Elite Four Bertha (Pokémon League, Ground-type): Since Quagsire's only attacking move is Dig, a 3HKO which takes two turns to execute, it provides perfect setup material. After three Swords Dances, all of Bertha's Pokémon are OHKOed: Night Slash for Quagsire, Whiscash and Hippowdon and Brick Break for Sudowoodo and Golem.
Elite Four Flint (Pokémon League, Fire-type): Rapidash must be avoided, it kills Weavile with Flare Blitz. Drifblim is 1-2HKOed by Night Slash, depending on Weavile's Attack as well as damage variation, but it is otherwise harmless; only Double Team could become a threat, if Weavile cannot hit and it Baton Passes to another Pokémon. Steelix can be Brick Break'd to death in four to five turns if Weavile can be healed, but a combination of Sunny Day and one Screech will turn its Fire Fang into an OHKO, and Weavile will have to bail out at that point. Brick Break 2HKOs Lopunny, which can only 3HKO with Fire Punch, unless it resorts to Charm; Infernape ruins Weavile with Mach Punch and its resistance to both of Weavile's STABs.
Elite Four Lucian (Pokémon League, Psychic-type): Mr. Mime, Girafarig and Alakazam get wrecked by Night Slash. Since Mr. Mime's strongest move is Thunderbolt, a 4-5HKO on average, Weavile can profit of the first three turns to Swords Dance; this allows it to also OHKO Bronzong and Medicham. If Mr. Mime puts up Reflect, Weavile needs to stall it out before beating the mime, otherwise its solo will be ruined.
Champion Cynthia (Pokémon League): Spiritomb's Silver Wind is a 3HKO, and once again offers Weavile a setup opportunity. At two Swords Dances Night Slash OHKOs Spiritomb, Milotic and Gastrodon, Ice Shard OHKOs Roserade and Garchomp, and Brick Break OHKOs Lucario, achieving a perfect solo.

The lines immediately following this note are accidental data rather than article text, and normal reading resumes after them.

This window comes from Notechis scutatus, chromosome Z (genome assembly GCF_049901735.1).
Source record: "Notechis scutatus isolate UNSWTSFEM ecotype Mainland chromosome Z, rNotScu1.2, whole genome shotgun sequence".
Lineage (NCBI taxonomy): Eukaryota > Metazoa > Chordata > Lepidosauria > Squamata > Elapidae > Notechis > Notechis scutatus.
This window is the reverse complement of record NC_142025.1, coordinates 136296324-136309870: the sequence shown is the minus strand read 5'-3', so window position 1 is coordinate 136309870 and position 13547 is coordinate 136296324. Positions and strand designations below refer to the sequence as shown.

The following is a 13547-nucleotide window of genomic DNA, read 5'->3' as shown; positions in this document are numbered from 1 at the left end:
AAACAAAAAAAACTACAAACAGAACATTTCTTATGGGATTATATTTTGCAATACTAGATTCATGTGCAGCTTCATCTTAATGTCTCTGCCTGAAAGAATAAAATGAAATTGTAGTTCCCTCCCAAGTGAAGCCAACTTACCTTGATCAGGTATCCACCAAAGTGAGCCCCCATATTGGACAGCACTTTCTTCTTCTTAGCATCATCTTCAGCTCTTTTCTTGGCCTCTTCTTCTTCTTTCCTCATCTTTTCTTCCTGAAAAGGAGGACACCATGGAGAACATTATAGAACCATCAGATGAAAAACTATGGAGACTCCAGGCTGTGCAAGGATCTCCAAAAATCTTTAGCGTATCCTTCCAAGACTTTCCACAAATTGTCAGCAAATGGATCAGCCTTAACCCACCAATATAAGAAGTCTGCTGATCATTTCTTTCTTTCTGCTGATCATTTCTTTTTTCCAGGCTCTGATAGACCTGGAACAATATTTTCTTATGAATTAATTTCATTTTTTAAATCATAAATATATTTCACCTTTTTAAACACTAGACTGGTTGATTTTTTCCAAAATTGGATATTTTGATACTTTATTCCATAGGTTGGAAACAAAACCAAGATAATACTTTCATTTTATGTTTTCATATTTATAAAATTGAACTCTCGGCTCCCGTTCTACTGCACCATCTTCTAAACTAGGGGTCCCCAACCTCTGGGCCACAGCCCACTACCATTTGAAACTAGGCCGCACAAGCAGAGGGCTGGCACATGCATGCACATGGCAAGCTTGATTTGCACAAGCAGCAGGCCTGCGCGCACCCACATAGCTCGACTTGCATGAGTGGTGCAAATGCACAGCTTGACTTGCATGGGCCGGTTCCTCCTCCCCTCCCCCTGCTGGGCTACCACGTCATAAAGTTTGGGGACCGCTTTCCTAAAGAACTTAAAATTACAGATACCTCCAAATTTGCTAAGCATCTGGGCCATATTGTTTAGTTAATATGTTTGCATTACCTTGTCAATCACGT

Post-Game: Ice Shard is still underpowered, and Night Slash is also kind of underpowered. But more importantly, why nuzlocke further at all?
Gym #7 - Candice (Snowpoint City, Ice-type): Avoid the lead: Piloswine has Stone Edge, and can either one- or two-shot Sneasel before it can deal significant damage. Candice's Sneasel lacks Fighting coverage, so Sneasel can exploit it to put up two Swords Dances and then OHKO Sneasel and Abomasnow with Brick Break. If Abomasnow is sent out first, instead, Sneasel needs to switch out, otherwise it will be killed by Focus Blast. Whether Sneasel has set up or not, it can take on Froslass without problems, as it resists or is immune to all of Froslass' moves and can shrug off its evasion boosters, thanks to Faint Attack.
Cyrus (Galactic HQ): A Swords Dance against Sneasel is enough to OHKO all of Cyrus' team; Brick Break disposes of his Sneasel, whereas Ice Punch kills Crobat and Honchkrow. If Sneasel is outsped by Crobat, be careful of Supersonic: with a boosted Attack and its frail Defense, confusion recoil will hit Sneasel hard.
Saturn (Galactic HQ): The number of Pokémon Sneasel will be able to take on depends on how many Swords Dances it can set up. At +4 Attack, Toxicroak is OHKOed by Ice Punch; at +6, Bronzong is OHKOed by Faint Attack. Golbat can be OHKOed after a Swords Dance or 2HKOed without, preferably the former.